The intent behind this course is to create a community of creatives and seekers seeded by awareness, curiosity, and respect for one another. Becoming Otherwise is about losing our shape and shifting into future ways of being and relating. Bayo Akomolafe reminds us, “Times are urgent, we must slow down.” In this profound moment of undoing, our tasks are to explore new or different means of orienting ourselves—to ourselves, our communities, to the more-than-human—and to digest what is unearthed during our growth and possible disorientation. 

Becoming Otherwise is an experimental expression of my past/current research and interests; a mutable mapping; a playful, yet committed, ongoing articulation existing somewhere between contemplation and action. This offering humbly grows from a lifetime of curiosity and nearly 15 years of cultivating personal practices with expanded states. I also bring 5 years of education experience with high school and college-level students, as well as workshop facilitation experience with youth and adults.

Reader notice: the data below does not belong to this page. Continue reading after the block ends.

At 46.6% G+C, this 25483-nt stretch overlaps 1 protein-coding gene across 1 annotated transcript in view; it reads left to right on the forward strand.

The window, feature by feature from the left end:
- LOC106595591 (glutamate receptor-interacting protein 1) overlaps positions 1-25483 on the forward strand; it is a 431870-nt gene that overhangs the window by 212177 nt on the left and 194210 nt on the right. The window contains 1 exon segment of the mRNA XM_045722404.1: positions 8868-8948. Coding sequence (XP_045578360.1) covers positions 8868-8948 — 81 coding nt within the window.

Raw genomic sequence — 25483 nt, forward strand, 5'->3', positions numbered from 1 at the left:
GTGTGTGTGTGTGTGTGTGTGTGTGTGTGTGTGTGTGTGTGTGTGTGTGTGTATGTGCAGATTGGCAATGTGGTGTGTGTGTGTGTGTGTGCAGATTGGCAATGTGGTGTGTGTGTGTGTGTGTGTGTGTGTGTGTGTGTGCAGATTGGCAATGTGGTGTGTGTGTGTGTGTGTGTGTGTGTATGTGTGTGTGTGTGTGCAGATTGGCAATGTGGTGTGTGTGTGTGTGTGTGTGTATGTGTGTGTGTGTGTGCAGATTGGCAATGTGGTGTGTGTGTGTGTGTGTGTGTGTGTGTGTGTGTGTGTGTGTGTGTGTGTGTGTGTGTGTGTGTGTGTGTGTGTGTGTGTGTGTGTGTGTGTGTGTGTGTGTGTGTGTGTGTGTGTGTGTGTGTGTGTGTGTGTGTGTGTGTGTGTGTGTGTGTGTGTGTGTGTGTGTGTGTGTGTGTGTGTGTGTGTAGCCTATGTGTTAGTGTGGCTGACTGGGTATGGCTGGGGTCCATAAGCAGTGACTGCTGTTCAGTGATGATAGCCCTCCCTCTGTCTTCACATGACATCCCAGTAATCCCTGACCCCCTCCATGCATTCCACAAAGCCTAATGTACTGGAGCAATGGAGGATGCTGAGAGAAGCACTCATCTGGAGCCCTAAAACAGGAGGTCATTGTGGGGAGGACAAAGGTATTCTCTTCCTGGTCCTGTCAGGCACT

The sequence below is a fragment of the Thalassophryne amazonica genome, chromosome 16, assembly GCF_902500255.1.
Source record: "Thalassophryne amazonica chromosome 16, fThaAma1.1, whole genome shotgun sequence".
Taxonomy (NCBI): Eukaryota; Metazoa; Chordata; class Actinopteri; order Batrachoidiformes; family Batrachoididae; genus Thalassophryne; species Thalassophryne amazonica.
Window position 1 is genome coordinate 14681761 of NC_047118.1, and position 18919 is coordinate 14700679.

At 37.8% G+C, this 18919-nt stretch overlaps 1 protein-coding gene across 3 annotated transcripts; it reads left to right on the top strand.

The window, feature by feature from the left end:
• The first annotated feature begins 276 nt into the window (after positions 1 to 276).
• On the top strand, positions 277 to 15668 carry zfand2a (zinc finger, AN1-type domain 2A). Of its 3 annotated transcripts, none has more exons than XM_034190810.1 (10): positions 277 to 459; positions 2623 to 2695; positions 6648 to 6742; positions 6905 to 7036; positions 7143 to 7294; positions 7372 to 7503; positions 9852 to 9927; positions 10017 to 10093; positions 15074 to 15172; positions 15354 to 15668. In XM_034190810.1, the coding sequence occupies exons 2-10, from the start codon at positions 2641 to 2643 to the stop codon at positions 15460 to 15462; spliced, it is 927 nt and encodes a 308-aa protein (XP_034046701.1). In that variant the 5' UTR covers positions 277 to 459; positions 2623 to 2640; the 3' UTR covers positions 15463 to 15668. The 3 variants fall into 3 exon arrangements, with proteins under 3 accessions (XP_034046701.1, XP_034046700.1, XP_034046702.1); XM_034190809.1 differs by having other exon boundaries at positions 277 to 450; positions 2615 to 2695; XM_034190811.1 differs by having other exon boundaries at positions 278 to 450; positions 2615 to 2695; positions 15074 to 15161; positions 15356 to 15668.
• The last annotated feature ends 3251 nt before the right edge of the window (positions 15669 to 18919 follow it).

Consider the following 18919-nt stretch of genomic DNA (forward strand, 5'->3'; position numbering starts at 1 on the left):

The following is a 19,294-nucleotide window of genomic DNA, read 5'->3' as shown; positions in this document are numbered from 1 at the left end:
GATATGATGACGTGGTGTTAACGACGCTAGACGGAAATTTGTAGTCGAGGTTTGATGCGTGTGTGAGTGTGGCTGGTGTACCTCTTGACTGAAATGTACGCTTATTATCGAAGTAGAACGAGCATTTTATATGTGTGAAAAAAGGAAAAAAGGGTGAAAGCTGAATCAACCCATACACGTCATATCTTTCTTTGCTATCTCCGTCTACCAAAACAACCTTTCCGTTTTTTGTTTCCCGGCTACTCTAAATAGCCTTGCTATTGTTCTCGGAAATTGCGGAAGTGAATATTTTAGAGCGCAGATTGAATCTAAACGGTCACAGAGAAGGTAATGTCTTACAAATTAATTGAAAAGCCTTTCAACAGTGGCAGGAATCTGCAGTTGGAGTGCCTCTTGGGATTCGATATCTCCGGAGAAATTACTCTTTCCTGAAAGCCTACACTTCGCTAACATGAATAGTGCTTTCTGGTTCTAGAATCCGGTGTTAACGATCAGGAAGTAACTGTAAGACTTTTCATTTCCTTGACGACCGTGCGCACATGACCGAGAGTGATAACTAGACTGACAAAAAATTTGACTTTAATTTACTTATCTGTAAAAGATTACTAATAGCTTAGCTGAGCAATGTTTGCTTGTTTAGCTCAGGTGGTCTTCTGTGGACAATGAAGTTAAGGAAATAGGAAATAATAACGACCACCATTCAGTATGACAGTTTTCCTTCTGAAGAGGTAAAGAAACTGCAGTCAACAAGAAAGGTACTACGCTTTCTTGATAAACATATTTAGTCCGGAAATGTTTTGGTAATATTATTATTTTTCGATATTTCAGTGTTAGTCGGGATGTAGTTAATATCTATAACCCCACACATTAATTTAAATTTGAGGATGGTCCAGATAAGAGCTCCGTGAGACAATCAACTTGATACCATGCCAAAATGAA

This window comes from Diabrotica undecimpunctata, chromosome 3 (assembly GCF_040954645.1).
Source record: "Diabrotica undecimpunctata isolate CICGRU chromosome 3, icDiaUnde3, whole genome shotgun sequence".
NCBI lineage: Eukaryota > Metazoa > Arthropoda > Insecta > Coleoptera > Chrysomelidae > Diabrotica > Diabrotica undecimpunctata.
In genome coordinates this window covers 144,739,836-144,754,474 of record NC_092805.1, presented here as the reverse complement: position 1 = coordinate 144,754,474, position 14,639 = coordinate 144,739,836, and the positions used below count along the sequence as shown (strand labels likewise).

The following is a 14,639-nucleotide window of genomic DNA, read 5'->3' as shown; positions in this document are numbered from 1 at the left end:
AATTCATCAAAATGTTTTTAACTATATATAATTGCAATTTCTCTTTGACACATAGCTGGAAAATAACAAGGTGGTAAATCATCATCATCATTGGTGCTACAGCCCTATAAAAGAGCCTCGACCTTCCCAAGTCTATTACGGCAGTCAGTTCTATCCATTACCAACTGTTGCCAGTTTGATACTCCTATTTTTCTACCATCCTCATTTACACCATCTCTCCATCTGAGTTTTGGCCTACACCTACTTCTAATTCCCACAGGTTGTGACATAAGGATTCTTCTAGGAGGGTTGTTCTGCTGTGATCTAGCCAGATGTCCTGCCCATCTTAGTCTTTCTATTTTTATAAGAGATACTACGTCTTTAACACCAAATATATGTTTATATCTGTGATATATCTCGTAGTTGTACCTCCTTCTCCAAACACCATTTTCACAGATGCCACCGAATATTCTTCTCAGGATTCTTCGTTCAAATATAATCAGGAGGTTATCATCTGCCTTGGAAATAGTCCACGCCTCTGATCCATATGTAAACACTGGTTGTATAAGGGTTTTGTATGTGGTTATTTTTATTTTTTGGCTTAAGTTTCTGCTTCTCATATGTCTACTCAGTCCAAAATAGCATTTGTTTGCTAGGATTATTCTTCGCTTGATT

Course Description

For millennia, individuals have explored ordinary consciousness to interrogate and deepen not only the “normal,” waking experience of the world, but also to tap into the vast knowledges outside of human experience, thoughts, and concepts.  Across cultures, “transcendence” has been a means of confronting established modes of reality in order to celebrate, heal, and transform the body and the mind.

2020 holds both an invitation to slow, rest, and attend to health, as well as an urgent call to address immediate social and environmental crises brought about by hundreds of years of unfettered capitalism, white supremacy, and settler colonialism. Our imaginations are at stake. But, if this moment is a portal, an opening, a gateway, then there is an opportunity to dream new futures that embrace difference and collaborative frameworks, and move beyond the fragility of domination, extraction, and mindless consumption. What is the role of the Self during “these uncertain times,” and what do we really mean by “connecting” and “community”? How can we learn to be generous and vulnerable with ourselves and with others?